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What Is Quantum Gravity?

Abstract illustration of particles interacting at the quantum level.
Quantum gravity attempts to explain how gravity works on the universe's smallest particles.
(Image: © Shutterstock)

Gravity was the first fundamental force that humanity recognized, yet it remains the least understood. Physicists can predict the influence of gravity on bowling balls, stars and planets with exquisite accuracy, but no one knows how the force interacts with minute particles, or quanta. The nearly century-long search for a theory of quantum gravity — a description of how the force works for the universe's smallest pieces — is driven by the simple expectation that one gravitational rulebook should govern all galaxies, quarks and everything in between. [Strange Quarks and Muons, Oh My! Nature's Tiniest Particles Dissected (Infographic)]

"If there is no theory [of quantum gravity], then the universe is just chaos. It's just random," said Netta Engelhardt, a theoretical physicist at the Massachusetts Institute of Technology. "I can't even say that it would be chaotic or random because those are actually legitimate physical processes."

The edge of general relativity

At the heart of the thorniest problem in theoretical physics lies a clash between the field's two greatest triumphs. Albert Einstein's theory of general relativity replaced Isaac Newton's notion of simple attraction between objects with a description of matter or energy bending space and time around it, and nearby objects following those curved paths, acting as if they were attracted to one another. In Einstein's equations, gravity is the shape of space itself. His theory kept the traditional description of a smooth, classical universe — one where you can always zoom in further to a smaller patch of space.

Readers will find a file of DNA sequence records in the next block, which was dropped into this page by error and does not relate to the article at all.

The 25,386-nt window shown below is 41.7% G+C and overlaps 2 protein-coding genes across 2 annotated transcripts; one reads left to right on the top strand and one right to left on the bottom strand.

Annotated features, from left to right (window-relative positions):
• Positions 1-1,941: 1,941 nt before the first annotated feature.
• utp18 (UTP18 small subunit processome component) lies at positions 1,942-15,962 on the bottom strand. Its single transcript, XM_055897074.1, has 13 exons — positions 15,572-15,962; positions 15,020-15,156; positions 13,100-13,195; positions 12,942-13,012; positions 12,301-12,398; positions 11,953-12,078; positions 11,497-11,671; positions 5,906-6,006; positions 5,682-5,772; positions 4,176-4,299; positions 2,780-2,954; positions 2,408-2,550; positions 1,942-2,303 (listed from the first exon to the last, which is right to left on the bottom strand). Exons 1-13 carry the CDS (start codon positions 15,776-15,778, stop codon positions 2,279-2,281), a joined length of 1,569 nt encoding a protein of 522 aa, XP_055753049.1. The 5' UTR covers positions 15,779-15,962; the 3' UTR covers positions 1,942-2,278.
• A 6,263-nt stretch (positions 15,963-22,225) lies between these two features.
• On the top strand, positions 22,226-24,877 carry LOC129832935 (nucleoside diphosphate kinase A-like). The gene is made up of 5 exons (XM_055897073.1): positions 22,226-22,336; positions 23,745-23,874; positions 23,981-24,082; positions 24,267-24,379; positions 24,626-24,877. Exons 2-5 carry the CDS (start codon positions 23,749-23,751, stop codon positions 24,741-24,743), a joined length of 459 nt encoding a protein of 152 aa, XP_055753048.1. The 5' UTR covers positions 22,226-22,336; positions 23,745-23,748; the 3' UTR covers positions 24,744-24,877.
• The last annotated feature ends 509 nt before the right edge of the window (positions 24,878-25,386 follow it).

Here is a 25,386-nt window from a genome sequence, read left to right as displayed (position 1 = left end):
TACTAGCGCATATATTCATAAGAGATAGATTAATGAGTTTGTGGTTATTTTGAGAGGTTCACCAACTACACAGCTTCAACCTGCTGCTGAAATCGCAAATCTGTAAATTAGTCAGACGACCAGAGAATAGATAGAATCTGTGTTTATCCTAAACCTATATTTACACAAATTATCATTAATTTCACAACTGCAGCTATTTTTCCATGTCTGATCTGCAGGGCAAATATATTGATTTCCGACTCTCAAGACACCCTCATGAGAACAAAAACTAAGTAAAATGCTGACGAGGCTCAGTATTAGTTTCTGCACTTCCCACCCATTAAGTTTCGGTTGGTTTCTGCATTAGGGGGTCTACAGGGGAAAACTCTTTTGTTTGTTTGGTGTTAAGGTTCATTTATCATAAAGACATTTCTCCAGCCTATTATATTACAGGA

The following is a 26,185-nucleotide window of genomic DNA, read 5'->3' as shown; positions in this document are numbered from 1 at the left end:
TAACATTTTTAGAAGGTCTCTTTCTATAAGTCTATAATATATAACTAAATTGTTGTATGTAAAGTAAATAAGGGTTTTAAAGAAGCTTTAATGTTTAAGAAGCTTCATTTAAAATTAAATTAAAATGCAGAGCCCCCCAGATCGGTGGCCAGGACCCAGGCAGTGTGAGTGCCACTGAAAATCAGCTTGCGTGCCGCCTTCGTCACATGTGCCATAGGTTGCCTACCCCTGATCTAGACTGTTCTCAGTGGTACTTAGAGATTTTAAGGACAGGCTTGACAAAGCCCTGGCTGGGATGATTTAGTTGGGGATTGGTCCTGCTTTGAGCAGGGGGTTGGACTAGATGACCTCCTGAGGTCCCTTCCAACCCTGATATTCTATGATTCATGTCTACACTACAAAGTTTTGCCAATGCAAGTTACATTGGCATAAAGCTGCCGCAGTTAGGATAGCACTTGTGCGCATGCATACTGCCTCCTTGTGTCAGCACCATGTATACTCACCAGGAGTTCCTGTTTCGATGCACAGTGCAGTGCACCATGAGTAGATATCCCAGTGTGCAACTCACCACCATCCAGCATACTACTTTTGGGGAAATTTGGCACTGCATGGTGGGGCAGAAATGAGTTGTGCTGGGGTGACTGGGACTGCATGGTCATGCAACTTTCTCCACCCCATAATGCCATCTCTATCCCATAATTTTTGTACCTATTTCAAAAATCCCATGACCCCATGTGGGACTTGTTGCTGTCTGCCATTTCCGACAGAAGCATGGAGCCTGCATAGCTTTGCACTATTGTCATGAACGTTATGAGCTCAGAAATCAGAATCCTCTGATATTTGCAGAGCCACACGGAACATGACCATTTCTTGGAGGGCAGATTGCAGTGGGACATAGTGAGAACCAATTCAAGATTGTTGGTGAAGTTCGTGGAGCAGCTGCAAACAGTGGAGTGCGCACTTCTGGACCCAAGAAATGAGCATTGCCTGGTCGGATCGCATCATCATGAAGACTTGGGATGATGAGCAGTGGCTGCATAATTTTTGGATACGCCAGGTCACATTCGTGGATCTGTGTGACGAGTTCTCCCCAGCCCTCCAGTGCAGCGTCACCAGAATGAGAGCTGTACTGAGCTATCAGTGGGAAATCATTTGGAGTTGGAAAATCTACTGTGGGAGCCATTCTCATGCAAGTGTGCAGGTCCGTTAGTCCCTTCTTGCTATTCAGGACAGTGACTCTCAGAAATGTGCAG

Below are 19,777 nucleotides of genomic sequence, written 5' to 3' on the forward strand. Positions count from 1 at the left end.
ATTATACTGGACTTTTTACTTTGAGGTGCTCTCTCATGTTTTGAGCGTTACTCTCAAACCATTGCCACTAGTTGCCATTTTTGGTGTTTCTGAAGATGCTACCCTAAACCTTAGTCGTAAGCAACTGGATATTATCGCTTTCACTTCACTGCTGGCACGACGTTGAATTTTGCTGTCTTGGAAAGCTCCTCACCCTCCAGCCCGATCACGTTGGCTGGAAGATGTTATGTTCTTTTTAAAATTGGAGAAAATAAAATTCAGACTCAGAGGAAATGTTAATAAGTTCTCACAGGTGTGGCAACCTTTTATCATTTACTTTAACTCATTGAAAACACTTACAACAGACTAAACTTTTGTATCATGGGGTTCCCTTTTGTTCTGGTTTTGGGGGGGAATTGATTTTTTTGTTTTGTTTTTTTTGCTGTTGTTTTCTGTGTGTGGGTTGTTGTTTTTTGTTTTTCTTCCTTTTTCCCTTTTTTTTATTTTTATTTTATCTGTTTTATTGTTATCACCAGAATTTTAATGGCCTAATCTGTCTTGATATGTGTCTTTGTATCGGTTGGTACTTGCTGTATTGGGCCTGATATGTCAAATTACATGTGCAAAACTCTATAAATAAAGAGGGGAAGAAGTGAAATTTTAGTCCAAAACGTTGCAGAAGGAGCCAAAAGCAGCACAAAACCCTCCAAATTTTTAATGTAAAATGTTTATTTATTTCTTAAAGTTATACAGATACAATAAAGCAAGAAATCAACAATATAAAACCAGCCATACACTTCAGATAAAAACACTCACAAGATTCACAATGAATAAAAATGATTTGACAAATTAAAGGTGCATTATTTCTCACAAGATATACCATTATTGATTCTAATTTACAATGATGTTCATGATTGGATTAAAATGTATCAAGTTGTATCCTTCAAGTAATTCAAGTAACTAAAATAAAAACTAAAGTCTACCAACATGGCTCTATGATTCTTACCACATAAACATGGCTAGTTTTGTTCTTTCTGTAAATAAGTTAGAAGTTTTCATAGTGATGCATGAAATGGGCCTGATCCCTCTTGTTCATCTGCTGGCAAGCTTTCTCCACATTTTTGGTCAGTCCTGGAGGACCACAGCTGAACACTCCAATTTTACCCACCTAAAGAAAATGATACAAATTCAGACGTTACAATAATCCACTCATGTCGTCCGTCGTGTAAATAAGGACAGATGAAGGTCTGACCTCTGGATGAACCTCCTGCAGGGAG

General relativity continues to ace every test astrophysicists throw at it, including situations Einstein never could have imagined. But most experts expect Einstein's theory to fall short someday, because the universe ultimately appears bumpy, not smooth. Planets and stars are really collections of atoms, which, in turn, are made up of electrons and bundles of quarks. Those particles hang together or break apart by swapping other types of particles, giving rise to forces of attraction and repulsion. 

Electric and magnetic forces, for example, come from objects exchanging particles known as virtual photons. For example, the force sticking a magnet to the fridge can be described as a smooth, classical magnetic field, but the field's fine details depend on the quantum particles that create it. Of the universe's four fundamental forces (gravity, electromagnetism, and the strong and weak nuclear forces), only gravity lacks the "quantum" description. As a result, no one knows for sure (although there are plenty of ideas) where gravitational fields come from or how individual particles act inside them. 

The odd force out